How to cope if you see disturbing videos and other sensitive content

Whether it’s popped up on your social feeds, is plastered across the news, or is in that TV show everyone’s bingeing, seeing disturbing images and videos can sometimes be really hard to deal with.

When this happens, it’s completely normal to feel a range of emotions – not just in the moment, but long after, too. If you’re finding things difficult to process, we have some tips you can try to help you manage your feelings. 

Common reactions to disturbing videos and sensitive content

Whether it’s a bad world news story that’s getting heaps of media coverage, a clip showing someone being discriminated against, or scenes of conflict in your family’s country of origin, we all react differently when we see content that disturbs us in some way. Remember: there’s no ‘right’ way to react – anything you feel is valid. 

If you see a disturbing image or video, you might experience:

  • shock or disbelief

  • stress or anxiety

  • sadness or grief

  • anger or frustration

  • empathy or compassion

  • helplessness or fear

  • numbness or desensitisation

  • intrusive thoughts

  • sleep issues.

Why do disturbing images and videos affect us like this?

We all have our own personal experiences that come into play, and thresholds for what we find disturbing. What a friend finds super upsetting might not upset you at all, which is completely normal. 

But, if you find that your mental health and wellbeing is affected by something you see, it’s a good idea to try and figure out why. That way, you can take better care of yourself and get support if you need it.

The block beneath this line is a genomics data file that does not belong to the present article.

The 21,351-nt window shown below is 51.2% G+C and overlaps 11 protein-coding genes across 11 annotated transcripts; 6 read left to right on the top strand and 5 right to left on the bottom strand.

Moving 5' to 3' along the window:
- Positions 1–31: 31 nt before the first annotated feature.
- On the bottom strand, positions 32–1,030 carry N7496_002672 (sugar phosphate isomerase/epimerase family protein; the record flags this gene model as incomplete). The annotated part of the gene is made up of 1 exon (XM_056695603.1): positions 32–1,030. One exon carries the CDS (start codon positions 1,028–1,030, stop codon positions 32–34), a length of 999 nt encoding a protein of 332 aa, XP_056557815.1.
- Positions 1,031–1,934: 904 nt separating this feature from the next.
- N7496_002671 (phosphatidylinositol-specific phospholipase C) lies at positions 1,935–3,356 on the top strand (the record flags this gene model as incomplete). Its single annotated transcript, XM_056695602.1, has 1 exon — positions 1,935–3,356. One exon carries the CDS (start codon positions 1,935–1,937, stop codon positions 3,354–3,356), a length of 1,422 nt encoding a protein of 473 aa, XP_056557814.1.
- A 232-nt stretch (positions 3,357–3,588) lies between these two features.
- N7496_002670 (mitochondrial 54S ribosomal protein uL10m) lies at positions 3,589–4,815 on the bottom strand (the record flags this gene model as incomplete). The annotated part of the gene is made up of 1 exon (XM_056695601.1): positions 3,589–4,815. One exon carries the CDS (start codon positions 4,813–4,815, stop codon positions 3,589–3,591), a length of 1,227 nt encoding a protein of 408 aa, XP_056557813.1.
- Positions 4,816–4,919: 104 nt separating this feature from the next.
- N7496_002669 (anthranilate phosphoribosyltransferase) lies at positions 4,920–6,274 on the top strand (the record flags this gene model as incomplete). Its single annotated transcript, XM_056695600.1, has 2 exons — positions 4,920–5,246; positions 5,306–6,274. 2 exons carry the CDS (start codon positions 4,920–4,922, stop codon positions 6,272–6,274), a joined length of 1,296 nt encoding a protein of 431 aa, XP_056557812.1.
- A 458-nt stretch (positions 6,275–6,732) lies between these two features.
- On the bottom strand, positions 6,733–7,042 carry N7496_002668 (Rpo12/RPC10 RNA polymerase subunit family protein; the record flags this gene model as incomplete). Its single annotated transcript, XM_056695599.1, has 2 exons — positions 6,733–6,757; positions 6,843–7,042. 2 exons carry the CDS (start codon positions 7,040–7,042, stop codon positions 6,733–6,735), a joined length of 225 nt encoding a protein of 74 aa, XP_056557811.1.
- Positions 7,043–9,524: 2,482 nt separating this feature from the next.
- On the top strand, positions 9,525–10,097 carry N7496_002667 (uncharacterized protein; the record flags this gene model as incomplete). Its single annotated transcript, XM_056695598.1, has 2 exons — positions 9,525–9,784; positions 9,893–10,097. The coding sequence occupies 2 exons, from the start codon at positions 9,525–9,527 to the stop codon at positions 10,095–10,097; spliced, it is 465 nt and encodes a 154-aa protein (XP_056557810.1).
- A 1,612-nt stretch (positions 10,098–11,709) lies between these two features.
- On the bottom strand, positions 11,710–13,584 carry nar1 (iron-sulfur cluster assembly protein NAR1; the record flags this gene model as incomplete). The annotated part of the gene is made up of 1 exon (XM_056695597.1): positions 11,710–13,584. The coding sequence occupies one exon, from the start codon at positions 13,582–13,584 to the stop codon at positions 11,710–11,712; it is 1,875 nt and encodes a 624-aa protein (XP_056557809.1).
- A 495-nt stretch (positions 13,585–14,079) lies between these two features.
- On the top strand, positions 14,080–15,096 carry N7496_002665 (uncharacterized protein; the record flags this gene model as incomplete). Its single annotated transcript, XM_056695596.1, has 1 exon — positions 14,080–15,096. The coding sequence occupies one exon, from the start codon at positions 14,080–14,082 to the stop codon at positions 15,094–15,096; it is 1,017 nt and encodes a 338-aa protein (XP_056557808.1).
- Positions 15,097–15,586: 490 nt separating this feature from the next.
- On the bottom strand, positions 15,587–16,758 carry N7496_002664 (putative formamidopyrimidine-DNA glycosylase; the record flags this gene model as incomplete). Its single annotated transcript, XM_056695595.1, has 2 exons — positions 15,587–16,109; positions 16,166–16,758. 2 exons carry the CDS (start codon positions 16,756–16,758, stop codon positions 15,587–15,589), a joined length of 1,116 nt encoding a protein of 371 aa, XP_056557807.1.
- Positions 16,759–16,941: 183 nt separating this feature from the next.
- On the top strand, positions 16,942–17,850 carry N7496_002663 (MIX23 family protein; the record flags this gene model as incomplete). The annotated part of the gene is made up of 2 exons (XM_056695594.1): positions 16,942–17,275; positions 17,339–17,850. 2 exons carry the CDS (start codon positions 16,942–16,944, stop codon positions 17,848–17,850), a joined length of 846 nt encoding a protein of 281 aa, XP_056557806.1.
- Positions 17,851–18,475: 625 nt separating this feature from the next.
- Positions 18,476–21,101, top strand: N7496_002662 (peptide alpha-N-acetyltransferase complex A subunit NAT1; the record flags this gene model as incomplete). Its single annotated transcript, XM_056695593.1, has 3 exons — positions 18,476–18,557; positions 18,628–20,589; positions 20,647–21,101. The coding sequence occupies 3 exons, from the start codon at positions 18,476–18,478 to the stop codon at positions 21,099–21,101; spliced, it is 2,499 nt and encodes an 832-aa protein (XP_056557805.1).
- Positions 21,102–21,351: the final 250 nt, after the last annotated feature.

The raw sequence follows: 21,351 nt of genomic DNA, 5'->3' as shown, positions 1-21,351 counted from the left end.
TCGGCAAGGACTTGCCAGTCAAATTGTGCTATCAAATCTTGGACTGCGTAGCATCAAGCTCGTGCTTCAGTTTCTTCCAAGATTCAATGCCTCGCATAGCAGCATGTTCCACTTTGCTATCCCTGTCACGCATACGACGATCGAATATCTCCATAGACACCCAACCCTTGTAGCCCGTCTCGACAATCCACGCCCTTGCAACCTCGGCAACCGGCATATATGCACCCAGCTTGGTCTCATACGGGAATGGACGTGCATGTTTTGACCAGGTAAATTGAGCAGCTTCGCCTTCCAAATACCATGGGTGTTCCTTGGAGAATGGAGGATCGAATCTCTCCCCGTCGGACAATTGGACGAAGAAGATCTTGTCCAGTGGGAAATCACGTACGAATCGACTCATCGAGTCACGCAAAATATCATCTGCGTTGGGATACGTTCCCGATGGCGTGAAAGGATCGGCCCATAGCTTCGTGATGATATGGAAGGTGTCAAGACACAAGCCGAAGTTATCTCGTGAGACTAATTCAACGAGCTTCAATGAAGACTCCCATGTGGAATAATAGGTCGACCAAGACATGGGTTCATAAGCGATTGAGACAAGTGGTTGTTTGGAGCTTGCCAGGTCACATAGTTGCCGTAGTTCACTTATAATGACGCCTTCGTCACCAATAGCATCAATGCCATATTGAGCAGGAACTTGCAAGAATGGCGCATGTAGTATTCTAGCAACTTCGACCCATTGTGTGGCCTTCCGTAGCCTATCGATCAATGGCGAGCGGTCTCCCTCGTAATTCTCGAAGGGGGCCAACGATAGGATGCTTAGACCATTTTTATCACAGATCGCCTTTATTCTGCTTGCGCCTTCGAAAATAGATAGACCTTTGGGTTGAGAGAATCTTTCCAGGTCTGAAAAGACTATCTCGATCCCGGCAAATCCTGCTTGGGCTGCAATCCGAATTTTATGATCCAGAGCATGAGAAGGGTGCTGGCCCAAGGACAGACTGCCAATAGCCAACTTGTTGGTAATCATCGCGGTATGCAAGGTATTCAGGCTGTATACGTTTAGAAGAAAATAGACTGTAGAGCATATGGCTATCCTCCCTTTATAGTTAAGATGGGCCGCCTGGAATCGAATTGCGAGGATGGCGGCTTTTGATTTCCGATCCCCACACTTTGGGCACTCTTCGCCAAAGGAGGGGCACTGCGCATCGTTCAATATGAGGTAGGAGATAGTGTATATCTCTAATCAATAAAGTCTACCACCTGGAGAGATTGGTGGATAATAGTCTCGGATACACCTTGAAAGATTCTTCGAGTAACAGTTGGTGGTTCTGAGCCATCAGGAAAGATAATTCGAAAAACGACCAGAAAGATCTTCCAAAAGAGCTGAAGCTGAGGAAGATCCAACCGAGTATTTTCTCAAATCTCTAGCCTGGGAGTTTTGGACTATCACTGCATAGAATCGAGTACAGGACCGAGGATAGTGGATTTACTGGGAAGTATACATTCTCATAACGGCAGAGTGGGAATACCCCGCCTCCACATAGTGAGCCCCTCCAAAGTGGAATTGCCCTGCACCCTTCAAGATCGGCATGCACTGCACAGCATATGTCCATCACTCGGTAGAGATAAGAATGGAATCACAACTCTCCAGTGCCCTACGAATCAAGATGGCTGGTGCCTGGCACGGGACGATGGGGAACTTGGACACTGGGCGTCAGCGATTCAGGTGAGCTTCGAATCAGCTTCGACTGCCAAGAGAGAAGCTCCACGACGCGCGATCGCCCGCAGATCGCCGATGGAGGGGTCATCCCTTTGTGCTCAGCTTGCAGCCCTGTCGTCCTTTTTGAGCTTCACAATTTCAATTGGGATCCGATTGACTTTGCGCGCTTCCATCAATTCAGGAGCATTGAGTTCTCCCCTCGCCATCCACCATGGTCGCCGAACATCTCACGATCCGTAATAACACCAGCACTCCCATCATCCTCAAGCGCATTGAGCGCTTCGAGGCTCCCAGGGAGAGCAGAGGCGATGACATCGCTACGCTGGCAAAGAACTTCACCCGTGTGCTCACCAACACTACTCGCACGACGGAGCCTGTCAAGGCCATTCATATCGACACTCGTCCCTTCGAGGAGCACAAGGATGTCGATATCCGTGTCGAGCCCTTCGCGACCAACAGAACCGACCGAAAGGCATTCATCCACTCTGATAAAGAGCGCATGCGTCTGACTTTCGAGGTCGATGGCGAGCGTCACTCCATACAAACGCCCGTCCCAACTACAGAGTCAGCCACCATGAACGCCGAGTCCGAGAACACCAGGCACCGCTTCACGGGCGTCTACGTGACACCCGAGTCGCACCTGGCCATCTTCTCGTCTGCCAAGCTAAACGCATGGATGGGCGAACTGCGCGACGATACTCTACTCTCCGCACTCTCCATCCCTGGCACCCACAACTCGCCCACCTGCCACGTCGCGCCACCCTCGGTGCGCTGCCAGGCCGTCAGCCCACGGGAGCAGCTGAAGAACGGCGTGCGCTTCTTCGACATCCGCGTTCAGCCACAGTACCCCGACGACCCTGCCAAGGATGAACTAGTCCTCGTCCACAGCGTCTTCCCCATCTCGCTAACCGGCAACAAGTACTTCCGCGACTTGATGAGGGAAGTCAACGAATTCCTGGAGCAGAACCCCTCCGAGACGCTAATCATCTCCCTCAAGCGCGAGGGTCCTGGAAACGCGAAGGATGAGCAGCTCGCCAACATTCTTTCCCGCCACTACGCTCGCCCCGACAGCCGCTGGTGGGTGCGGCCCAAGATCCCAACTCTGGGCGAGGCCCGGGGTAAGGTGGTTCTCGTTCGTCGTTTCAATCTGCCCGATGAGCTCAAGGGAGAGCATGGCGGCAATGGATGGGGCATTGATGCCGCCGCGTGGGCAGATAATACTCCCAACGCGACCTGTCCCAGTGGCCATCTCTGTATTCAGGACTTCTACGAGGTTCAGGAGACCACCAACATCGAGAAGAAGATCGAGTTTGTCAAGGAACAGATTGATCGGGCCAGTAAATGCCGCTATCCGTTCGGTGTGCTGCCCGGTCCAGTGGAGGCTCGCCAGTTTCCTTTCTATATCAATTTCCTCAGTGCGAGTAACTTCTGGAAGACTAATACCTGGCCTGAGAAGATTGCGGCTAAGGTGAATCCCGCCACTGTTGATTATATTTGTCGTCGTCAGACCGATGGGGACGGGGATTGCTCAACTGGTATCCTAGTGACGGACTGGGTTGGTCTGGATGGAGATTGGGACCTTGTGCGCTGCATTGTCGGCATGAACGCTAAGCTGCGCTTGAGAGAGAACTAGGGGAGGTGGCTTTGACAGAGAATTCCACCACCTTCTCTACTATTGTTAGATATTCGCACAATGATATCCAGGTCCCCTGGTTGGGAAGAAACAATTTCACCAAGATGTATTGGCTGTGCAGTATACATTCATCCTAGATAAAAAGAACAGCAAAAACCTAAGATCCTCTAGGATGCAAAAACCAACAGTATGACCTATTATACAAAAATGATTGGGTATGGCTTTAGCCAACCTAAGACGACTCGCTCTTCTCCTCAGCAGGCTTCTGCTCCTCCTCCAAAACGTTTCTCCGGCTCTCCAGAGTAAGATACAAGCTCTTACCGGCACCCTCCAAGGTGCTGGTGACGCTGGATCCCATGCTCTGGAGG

For example, disturbing photos and videos might affect you because it can:

  • stir up a personal traumatic experience, which can be really distressing

  • cause symptoms of PTSD through secondary and/or vicarious trauma

  • hit close to home – you might identify with the people or the situation being portrayed in the video or image

  • lead you to compare yourself to others, which can impact your self-esteem

  • disrupt your worldview and how safe or secure you might feel

  • make you feel like your emotional boundaries are being crossed

  • fuel your sense of injustice, or challenges your personal values and beliefs.

Keep in mind that video is a powerful and vivid medium, so it’s already pretty rigged against you! The combination of images and sound can intensify the impact of the content and leave a lasting impression – especially if it’s violent, inappropriate or illegal

Being constantly exposed to disturbing videos and other sensitive content, particularly on social media, can also lead to information overload. This barrage can mess with your brain’s ability to process what you’re seeing and can leave you feeling mentally exhausted and stressed. 

Another thing to remember is that when you see a disturbing image or video, it might kick your stress levels up a gear, which is your body’s natural response to coping with things you find threatening, upsetting or dangerous. When this happens, you might find yourself having what’s called a  ‘fight, flight, freeze or fawn’ response.

How to deal with disturbing images and video content

1. Hit pause

Illustration about taking a break when you see disturbing videos

It’s easier said than done, but if a video or graphic imagery becomes too much, you can always step away for a bit. This can be a simple way to break the cycle of distress and give you time and space to process your feelings. 

Try to unwind and reset by taking a few deep mindful breaths, or by going for a walk, or by having a quick stretch to release some of the stress and tension you might be feeling.